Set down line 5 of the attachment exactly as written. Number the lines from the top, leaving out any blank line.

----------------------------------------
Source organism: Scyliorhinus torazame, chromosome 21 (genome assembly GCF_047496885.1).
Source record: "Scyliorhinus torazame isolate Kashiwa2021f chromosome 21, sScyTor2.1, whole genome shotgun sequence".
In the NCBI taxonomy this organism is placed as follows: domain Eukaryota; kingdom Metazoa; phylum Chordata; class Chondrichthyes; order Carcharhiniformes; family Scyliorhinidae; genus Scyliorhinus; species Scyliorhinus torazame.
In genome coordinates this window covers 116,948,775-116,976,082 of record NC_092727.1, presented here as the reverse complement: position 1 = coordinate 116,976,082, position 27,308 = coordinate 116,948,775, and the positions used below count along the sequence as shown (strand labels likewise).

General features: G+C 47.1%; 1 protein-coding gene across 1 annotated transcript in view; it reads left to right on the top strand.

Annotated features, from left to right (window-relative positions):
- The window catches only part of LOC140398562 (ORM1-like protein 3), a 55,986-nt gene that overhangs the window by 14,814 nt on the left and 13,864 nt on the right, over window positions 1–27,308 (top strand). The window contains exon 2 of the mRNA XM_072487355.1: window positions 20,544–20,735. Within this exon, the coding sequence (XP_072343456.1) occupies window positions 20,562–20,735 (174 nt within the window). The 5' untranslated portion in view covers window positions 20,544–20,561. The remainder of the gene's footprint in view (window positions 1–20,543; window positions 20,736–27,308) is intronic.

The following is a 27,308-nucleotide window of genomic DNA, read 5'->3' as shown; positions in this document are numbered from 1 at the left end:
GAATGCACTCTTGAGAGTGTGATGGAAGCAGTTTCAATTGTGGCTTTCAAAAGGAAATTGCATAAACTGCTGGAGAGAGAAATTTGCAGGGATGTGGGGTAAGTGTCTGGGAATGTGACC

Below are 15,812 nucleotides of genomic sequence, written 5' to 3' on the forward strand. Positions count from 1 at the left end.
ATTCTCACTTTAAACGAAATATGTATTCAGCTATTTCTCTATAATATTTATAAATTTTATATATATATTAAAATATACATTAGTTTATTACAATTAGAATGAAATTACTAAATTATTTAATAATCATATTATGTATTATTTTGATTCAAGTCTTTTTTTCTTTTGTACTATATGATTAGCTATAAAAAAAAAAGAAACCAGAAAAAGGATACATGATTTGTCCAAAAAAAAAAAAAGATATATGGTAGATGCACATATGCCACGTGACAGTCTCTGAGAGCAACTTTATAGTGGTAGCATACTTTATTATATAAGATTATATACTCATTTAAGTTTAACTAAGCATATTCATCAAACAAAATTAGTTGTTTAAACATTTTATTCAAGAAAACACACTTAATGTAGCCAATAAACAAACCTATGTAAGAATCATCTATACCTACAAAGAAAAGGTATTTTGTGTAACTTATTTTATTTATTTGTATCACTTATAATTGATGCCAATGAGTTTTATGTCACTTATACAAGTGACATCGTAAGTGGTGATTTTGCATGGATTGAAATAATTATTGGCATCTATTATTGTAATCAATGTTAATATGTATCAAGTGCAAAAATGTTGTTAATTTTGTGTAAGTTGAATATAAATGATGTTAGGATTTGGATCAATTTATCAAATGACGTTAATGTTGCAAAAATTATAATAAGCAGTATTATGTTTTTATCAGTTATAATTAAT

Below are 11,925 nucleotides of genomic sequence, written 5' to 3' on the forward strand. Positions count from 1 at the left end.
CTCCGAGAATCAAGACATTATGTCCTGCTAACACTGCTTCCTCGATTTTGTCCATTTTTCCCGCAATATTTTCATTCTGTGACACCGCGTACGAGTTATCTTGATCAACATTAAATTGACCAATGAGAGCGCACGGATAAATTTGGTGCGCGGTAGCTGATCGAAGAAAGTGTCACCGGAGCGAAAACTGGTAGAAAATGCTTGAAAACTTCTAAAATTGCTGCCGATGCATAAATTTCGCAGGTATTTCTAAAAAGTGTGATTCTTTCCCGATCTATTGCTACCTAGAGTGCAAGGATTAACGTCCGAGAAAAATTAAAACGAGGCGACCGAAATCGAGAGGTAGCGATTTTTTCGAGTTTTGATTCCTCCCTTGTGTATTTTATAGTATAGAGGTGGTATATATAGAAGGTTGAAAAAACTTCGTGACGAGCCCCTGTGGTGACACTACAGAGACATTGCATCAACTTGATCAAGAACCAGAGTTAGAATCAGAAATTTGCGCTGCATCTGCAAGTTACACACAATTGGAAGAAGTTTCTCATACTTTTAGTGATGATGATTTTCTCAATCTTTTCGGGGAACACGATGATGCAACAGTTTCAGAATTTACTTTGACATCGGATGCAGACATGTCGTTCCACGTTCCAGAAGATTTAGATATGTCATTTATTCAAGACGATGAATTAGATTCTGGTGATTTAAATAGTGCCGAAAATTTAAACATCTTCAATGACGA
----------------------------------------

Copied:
General features: G+C 47.1%; 1 protein-coding gene across 1 annotated transcript in view; it reads left to right on the top strand.